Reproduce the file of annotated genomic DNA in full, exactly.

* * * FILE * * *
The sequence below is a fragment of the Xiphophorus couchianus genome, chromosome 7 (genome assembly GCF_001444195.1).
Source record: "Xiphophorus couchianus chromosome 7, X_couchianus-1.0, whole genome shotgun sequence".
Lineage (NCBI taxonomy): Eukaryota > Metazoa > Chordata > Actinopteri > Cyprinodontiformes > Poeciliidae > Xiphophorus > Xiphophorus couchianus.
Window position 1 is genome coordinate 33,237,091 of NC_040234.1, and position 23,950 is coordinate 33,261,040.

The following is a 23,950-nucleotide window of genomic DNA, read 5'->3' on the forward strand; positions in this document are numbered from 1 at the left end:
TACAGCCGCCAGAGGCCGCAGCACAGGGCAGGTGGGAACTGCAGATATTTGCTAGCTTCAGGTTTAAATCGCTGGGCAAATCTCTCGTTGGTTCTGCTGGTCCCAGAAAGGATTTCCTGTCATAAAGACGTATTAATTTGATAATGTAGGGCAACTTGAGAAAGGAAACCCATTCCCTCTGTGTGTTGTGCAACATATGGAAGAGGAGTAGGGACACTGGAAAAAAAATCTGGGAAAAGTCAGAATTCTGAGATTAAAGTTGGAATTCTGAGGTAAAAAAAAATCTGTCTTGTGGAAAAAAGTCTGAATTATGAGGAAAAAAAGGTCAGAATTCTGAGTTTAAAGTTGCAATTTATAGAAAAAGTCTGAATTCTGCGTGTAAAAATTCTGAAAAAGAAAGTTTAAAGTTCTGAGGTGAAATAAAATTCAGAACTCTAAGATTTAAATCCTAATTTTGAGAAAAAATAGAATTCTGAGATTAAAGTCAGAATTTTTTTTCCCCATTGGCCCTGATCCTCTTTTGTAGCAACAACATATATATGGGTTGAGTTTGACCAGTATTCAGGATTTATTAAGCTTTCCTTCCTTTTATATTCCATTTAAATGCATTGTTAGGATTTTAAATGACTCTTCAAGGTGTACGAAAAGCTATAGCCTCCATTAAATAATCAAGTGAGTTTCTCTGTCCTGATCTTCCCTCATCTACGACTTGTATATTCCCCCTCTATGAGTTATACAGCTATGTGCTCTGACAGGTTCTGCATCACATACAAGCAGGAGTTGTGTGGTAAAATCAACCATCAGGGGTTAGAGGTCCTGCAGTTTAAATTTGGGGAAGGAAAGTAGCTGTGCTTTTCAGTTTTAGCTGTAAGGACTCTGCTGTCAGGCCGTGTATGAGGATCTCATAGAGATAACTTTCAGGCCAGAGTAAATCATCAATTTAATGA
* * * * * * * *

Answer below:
The sequence below is a fragment of the Xiphophorus couchianus genome, chromosome 7 (genome assembly GCF_001444195.1).
Source record: "Xiphophorus couchianus chromosome 7, X_couchianus-1.0, whole genome shotgun sequence".
Lineage (NCBI taxonomy): Eukaryota > Metazoa > Chordata > Actinopteri > Cyprinodontiformes > Poeciliidae > Xiphophorus > Xiphophorus couchianus.
Window position 1 is genome coordinate 33,237,091 of NC_040234.1, and position 23,950 is coordinate 33,261,040.

The following is a 23,950-nucleotide window of genomic DNA, read 5'->3' on the forward strand; positions in this document are numbered from 1 at the left end:
TACAGCCGCCAGAGGCCGCAGCACAGGGCAGGTGGGAACTGCAGATATTTGCTAGCTTCAGGTTTAAATCGCTGGGCAAATCTCTCGTTGGTTCTGCTGGTCCCAGAAAGGATTTCCTGTCATAAAGACGTATTAATTTGATAATGTAGGGCAACTTGAGAAAGGAAACCCATTCCCTCTGTGTGTTGTGCAACATATGGAAGAGGAGTAGGGACACTGGAAAAAAAATCTGGGAAAAGTCAGAATTCTGAGATTAAAGTTGGAATTCTGAGGTAAAAAAAAATCTGTCTTGTGGAAAAAAGTCTGAATTATGAGGAAAAAAAGGTCAGAATTCTGAGTTTAAAGTTGCAATTTATAGAAAAAGTCTGAATTCTGCGTGTAAAAATTCTGAAAAAGAAAGTTTAAAGTTCTGAGGTGAAATAAAATTCAGAACTCTAAGATTTAAATCCTAATTTTGAGAAAAAATAGAATTCTGAGATTAAAGTCAGAATTTTTTTTCCCCATTGGCCCTGATCCTCTTTTGTAGCAACAACATATATATGGGTTGAGTTTGACCAGTATTCAGGATTTATTAAGCTTTCCTTCCTTTTATATTCCATTTAAATGCATTGTTAGGATTTTAAATGACTCTTCAAGGTGTACGAAAAGCTATAGCCTCCATTAAATAATCAAGTGAGTTTCTCTGTCCTGATCTTCCCTCATCTACGACTTGTATATTCCCCCTCTATGAGTTATACAGCTATGTGCTCTGACAGGTTCTGCATCACATACAAGCAGGAGTTGTGTGGTAAAATCAACCATCAGGGGTTAGAGGTCCTGCAGTTTAAATTTGGGGAAGGAAAGTAGCTGTGCTTTTCAGTTTTAGCTGTAAGGACTCTGCTGTCAGGCCGTGTATGAGGATCTCATAGAGATAACTTTCAGGCCAGAGTAAATCATCAATTTAATGA